These are the devastating effects Pakistan’s deadly floods are having on the country.
In what Pakistan’s Climate Change Minister Sherry Rehman called the “monstrous monsoon of the decade,” torrential rains have killed at least 982 people in the region since June, according to the National Disaster Management Authority.
Every 24 hours, the agency lists hundreds of men, women and children who have been injured or killed by collapsed roofs, flash floods or drowning.
“Pakistan is living through a serious climate disaster, the worst in a decade,” Rahman said in a Twitter video. “We are, at the moment, at ground zero for extreme weather events in a continuous cascade of heat waves, forest fires, flash floods, multiple glacial lake outbursts, flood events and now a decade of monstrous monsoons, wreaking non-stop devastation across the country.
The unprecedented flooding — worse than Pakistan’s 2010 “superflood” that affected 20 million people — has overwhelmed the country’s resources, prompting leaders to urge the international community to help relief efforts.
Sindh, one of the worst-hit provinces, has requested 1 million tents for its displaced residents, Rahman told Reuters. But there are not enough tents, he said, and people are taking shelter in makeshift shelters in school buildings and mosques.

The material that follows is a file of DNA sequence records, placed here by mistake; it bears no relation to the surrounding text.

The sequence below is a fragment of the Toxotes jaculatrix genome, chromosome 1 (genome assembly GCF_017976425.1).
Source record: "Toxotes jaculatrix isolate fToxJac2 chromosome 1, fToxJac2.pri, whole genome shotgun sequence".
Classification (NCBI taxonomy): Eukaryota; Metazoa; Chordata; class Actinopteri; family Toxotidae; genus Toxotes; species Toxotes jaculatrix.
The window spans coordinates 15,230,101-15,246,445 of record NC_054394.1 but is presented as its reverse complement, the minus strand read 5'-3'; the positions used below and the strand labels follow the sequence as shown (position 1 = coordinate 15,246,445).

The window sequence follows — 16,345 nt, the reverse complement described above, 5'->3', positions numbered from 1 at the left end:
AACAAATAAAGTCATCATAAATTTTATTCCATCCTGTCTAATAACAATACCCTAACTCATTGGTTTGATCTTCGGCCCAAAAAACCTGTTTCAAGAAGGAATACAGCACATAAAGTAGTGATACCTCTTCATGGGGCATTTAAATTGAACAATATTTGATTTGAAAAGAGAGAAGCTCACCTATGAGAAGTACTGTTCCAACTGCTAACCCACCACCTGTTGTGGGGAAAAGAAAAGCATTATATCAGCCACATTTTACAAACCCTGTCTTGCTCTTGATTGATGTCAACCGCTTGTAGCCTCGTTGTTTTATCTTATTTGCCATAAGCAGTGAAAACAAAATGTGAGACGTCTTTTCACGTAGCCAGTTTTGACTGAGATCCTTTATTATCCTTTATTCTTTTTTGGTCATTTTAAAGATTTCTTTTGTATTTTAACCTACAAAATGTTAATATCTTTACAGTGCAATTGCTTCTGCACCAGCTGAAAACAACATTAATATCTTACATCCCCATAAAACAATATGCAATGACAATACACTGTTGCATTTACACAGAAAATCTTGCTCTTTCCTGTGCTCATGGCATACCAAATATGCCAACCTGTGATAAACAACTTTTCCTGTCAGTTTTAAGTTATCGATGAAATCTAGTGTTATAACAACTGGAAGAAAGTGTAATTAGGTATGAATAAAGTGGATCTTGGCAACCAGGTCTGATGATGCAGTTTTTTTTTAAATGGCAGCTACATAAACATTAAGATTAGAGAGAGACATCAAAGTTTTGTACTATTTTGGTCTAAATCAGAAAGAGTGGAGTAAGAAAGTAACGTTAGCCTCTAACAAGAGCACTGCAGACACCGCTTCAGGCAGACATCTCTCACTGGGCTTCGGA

The roads are filled with sewage water and the fear of water borne diseases is high.
“This is clearly the climate crisis of the decade,” Rahman said. “Through no fault of our own,” he said, Pakistan emits less than 1% of global greenhouse gas emissions.
Global warming is causing Pakistan’s 7,000 glaciers – the largest number outside the poles – to melt, leading to glacial lake outbursts triggered by heat waves in the country.
This year, extreme weather events such as droughts, heat waves and floods are affecting every part of the world.
In Africa, floods have taken a devastating toll on tens of thousands of people in Chad and Gambia, while some 4.6 million children in Ethiopia, Kenya and Somalia are threatened by severe malnutrition following a severe drought in the region, the UN office said. For coordination of humanitarian affairs.
Meanwhile, in Europe, drought-induced water levels are exposing underwater artefacts, while three ancient Buddha statues have been resurfaced after water levels fell in China’s Yangtze River. And in Dallas, a summer’s worth of rain in one day amid a drought in Texas wreaked havoc on the city.
Climate disasters such as drought are inextricably linked to human-induced climate change. According to NASA, the planet has already warmed 2.1 degrees Fahrenheit since 1880, and that could make disasters worse. Stopping this vicious cycle requires drastically reducing our dependence on climate-polluting fossil fuels.